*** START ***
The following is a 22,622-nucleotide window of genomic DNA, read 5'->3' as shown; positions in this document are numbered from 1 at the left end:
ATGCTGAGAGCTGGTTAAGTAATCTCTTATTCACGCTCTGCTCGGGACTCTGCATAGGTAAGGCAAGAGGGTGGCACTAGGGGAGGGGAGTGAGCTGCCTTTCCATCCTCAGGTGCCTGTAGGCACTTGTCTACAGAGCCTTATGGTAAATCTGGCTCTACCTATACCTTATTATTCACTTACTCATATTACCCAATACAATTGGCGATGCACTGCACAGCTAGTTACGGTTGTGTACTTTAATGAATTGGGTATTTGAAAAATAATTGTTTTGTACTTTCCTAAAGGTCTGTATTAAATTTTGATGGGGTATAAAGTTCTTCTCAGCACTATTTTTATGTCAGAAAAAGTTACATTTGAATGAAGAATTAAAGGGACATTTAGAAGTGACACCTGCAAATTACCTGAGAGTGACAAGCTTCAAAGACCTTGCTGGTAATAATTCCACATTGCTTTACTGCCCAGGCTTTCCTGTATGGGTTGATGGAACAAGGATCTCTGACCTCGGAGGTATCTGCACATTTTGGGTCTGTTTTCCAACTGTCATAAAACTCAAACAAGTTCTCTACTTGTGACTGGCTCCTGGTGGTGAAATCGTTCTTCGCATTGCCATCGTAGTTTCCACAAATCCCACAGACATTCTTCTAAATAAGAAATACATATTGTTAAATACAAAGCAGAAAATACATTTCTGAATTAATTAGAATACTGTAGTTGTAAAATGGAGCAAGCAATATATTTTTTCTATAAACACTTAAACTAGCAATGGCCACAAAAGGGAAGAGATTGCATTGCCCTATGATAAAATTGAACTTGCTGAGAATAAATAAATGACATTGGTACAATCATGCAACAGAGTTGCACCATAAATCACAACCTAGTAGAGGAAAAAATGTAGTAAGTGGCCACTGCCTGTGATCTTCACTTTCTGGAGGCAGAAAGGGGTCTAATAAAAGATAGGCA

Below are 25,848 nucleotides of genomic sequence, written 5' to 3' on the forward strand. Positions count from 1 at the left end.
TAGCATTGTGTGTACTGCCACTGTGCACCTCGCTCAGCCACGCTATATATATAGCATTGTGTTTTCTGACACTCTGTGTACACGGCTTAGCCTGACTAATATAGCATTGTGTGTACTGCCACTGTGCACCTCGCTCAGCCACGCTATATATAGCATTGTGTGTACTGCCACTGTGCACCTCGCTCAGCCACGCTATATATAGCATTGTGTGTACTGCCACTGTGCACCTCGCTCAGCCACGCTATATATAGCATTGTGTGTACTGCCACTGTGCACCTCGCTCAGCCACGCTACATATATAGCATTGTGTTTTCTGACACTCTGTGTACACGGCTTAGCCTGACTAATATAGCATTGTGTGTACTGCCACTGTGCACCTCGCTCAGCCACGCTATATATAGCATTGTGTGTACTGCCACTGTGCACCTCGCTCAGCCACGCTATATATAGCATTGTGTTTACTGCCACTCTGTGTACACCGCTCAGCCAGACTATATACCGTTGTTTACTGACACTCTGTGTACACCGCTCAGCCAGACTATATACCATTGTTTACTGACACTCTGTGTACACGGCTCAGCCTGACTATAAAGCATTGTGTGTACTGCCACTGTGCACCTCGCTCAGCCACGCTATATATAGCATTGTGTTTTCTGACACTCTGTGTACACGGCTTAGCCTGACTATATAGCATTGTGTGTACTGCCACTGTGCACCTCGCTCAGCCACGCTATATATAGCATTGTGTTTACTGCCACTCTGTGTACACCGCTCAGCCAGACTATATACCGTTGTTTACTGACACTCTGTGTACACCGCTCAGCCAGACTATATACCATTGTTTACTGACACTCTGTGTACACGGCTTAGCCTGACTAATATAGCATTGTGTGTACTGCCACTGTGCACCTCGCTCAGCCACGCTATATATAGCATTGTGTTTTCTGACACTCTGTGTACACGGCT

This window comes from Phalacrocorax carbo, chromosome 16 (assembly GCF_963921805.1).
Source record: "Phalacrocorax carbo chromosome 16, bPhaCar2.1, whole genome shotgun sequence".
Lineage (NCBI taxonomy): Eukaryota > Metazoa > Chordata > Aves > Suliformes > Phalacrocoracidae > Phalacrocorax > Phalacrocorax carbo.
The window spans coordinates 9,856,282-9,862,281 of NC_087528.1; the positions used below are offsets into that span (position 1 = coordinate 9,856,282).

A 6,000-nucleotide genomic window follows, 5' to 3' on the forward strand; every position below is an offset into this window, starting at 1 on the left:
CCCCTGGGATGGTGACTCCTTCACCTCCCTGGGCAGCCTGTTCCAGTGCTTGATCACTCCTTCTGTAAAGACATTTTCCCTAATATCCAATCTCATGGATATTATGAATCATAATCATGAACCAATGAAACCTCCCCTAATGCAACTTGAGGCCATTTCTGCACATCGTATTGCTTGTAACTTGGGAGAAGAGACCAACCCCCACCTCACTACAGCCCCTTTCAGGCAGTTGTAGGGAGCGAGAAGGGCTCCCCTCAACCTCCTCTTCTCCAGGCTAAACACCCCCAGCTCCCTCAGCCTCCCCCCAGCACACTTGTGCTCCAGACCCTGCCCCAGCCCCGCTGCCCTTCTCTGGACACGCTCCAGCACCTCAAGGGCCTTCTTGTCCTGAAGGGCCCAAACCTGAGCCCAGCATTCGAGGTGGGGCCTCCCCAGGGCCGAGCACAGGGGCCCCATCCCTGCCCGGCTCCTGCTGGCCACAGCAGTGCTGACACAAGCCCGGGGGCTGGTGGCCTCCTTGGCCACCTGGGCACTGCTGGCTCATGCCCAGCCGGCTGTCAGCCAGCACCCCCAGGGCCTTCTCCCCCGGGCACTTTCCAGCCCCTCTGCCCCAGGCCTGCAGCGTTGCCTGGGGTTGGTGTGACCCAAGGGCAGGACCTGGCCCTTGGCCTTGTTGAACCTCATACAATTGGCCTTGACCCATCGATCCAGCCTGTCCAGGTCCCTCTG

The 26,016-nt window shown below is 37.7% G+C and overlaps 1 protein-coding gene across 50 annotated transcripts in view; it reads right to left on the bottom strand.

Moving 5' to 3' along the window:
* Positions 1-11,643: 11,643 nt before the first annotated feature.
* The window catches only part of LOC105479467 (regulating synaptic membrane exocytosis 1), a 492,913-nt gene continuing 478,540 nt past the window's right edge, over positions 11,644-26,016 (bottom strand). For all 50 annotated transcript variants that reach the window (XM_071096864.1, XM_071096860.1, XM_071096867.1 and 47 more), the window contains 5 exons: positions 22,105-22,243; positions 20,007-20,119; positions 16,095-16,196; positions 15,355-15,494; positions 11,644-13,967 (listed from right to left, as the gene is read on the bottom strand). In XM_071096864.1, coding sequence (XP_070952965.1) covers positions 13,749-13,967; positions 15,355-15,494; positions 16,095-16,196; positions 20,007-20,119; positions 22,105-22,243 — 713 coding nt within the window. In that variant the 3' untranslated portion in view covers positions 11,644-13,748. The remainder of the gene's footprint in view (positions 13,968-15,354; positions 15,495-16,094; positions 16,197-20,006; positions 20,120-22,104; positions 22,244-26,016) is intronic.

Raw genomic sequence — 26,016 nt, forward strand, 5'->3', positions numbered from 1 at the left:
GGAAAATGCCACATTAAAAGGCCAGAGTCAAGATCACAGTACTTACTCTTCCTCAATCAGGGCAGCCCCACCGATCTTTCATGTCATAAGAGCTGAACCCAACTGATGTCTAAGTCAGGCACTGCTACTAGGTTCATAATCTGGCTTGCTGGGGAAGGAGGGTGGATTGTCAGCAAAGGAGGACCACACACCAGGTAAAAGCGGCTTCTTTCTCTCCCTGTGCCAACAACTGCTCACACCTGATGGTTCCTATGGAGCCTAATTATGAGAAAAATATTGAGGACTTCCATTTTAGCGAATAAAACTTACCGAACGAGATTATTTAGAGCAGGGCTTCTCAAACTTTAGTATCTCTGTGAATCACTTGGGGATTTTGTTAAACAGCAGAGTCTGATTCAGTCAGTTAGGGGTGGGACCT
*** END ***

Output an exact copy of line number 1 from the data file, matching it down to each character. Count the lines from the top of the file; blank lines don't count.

The following is a 22,622-nucleotide window of genomic DNA, read 5'->3' as shown; positions in this document are numbered from 1 at the left end: